Iran is allied de facto to the Russian Federation and the People's Republic of China, the latter of whom are both nuclear-armed states, Russia of the first order.
The academic literature is very clear on this point, that to show t00 much domestic Power Elite disunity is fundamentally dangerous when contemplating a use of force situation, which like it or not is on the table with Iran, because if they don't swerve, Israel may well go first, and then Iran's response might well require a massive American effort anyway, e.g. attacks on shipping from the littoral areas of Iran.
In fact, knowing that Israel may well go first, Iran may well go first instead, most especially if we don't look like we have it going on over here, like with a budget. Japan did that when they were hit with everyone's favorite phrase "crippling sanctions." Of course you would rather there be a deal over Iran's nuclear program, which points to the need to find one, if of course that's possible, but then that latter uncertainty is why it is vital to do what one can to avoid avoidable risks, like looking hopelessly deadlocked on the most basic of governmental questions: a budget.
That is the fundamental reason Conservatives need to accept some things about Obama II, like it or not, even though the margin of victory and as a practical matter Republican control of the House and its composition means compromise is a two-way street, or some fraction between say one third and two third.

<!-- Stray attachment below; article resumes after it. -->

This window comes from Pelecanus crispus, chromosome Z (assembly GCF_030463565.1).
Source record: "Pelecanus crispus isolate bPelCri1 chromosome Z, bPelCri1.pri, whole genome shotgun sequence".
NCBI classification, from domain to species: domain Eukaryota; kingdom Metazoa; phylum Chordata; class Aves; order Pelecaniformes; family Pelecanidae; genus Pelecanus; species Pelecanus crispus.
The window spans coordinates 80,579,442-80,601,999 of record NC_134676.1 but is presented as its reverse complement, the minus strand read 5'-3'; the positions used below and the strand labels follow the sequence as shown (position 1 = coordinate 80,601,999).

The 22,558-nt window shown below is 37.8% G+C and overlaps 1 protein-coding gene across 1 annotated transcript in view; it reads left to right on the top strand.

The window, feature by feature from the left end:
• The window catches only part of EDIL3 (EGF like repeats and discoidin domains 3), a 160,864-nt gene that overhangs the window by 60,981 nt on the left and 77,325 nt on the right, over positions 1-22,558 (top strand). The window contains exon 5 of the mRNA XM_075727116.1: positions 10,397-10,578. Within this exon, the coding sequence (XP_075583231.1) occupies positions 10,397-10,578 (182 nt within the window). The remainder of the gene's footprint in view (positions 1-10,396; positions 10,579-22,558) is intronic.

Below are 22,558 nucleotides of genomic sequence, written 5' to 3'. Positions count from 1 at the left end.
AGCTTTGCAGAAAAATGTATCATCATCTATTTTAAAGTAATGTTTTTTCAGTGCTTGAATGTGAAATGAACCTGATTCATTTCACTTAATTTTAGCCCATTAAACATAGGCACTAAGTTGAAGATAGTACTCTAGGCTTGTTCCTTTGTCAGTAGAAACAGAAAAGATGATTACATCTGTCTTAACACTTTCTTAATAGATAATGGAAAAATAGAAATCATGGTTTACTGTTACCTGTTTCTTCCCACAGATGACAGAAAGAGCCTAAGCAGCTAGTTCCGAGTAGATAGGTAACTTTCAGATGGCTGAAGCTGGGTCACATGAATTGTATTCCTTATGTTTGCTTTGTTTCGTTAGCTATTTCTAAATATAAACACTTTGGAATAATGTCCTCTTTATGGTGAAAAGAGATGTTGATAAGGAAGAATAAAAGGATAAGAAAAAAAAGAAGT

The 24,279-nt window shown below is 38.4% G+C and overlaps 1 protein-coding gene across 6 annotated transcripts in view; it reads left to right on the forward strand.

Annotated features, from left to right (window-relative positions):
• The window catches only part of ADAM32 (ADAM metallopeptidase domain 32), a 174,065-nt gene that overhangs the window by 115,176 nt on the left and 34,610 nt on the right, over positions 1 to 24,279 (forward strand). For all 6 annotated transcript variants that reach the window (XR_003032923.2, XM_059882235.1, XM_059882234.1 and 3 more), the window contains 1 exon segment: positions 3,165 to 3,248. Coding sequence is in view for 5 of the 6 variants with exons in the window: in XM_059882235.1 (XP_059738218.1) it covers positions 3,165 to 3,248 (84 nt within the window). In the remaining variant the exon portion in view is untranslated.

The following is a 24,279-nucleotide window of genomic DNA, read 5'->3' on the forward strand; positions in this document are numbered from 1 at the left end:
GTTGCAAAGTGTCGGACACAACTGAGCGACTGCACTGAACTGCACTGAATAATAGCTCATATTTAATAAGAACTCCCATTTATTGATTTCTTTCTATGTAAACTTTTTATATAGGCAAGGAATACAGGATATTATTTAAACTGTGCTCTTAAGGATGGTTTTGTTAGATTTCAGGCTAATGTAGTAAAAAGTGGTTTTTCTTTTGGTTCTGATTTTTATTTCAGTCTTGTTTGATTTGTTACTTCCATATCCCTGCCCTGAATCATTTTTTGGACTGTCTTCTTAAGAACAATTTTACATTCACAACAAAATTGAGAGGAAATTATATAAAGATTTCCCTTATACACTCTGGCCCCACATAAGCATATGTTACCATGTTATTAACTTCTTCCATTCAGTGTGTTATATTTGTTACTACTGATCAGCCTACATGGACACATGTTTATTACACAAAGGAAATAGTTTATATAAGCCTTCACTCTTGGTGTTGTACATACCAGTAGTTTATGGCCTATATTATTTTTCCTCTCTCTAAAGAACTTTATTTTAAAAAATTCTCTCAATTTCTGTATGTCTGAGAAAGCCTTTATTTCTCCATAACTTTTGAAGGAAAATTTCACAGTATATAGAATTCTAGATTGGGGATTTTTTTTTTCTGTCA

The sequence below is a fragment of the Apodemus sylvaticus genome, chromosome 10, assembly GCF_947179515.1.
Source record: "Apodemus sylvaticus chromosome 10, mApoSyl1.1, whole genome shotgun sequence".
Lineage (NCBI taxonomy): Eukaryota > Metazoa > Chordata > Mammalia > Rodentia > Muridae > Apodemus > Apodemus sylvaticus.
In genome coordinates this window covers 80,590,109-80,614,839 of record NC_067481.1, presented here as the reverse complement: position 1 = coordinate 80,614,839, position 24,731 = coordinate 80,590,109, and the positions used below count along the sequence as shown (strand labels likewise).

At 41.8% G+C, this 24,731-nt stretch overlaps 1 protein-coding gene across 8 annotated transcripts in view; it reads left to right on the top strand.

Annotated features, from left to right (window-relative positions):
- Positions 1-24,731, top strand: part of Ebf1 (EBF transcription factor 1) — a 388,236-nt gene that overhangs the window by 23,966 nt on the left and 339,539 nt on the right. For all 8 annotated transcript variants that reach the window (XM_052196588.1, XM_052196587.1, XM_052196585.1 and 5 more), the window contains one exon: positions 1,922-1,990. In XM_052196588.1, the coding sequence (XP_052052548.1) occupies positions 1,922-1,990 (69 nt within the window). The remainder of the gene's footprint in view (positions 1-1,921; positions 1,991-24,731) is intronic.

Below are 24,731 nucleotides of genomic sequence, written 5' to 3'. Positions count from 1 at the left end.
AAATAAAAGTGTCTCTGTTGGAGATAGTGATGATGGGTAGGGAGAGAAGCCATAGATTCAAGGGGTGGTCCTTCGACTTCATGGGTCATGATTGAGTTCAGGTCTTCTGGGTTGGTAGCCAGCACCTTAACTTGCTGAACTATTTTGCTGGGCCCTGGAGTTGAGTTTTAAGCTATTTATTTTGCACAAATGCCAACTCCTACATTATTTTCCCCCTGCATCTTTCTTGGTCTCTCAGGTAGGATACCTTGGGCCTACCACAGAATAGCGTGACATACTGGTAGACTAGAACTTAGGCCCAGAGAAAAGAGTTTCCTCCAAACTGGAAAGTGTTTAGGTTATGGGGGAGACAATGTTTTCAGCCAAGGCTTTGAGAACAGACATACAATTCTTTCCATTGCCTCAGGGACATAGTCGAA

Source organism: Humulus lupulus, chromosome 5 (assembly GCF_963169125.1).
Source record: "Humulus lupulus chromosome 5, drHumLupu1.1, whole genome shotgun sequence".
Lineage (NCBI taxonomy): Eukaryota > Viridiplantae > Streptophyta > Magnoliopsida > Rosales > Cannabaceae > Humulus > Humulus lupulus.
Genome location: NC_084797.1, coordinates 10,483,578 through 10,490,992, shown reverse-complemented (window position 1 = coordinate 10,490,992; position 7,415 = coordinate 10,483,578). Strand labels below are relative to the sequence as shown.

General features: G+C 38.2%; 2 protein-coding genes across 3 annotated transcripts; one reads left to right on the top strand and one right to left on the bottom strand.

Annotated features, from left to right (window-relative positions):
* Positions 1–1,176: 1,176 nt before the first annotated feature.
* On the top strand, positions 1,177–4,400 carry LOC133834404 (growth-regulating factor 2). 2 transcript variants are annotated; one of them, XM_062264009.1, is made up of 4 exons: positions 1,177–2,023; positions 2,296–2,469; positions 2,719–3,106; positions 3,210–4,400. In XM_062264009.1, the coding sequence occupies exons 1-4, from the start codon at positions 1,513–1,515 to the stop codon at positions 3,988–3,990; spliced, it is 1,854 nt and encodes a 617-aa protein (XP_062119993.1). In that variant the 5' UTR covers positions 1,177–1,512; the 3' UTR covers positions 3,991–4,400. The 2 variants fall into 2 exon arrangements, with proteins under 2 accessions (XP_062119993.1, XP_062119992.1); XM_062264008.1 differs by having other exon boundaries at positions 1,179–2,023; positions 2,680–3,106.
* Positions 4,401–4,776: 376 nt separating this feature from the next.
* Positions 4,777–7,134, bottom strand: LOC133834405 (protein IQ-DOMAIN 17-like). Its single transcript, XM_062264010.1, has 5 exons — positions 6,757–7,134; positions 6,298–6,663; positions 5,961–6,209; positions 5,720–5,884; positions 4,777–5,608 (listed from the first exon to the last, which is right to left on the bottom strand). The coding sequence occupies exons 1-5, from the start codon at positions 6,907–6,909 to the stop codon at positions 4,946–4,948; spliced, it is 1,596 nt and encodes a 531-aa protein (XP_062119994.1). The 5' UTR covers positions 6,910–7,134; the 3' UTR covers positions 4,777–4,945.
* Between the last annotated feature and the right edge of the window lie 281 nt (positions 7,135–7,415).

Flipping coins and splitting differences has justifications in optimization theory and game theory, not to mention common experience, just as pissing contests often have poor results empirically.
But to ignore the fact that we continue on a military collision course with Iran, again because if we don't induce a deal Israel may well go on its own, and Iran's response we might well not could ignore, and all that with an Iran which has potential military allies in Russia and China a la outrance, e.g. exchanges of nuclear deterrence threats, or even "just" conventional military deployments that are obvious as to geography, is not conservative as to what Adam Smith identified correctly as the first function of government: national security.
Compromise is a two-way street too as to what will hopefully be the nature of Obama II, as was Clinton II, as to if one must use old tax rates and current tax rates as a baseline for the basic argument, for which at least there is the argument of time and familiarity, there exists by its mathematical nature some graph that shows rates gently moving upwards at a steeper rate, if not one would think to the same level, and only over time, to avoid a policy shock to the economy, and to help avoid the biggest policy shock of all, which anywhere and everywhere is war, the outcome of which no one knows for sure, as all plans die on contact with the enemy.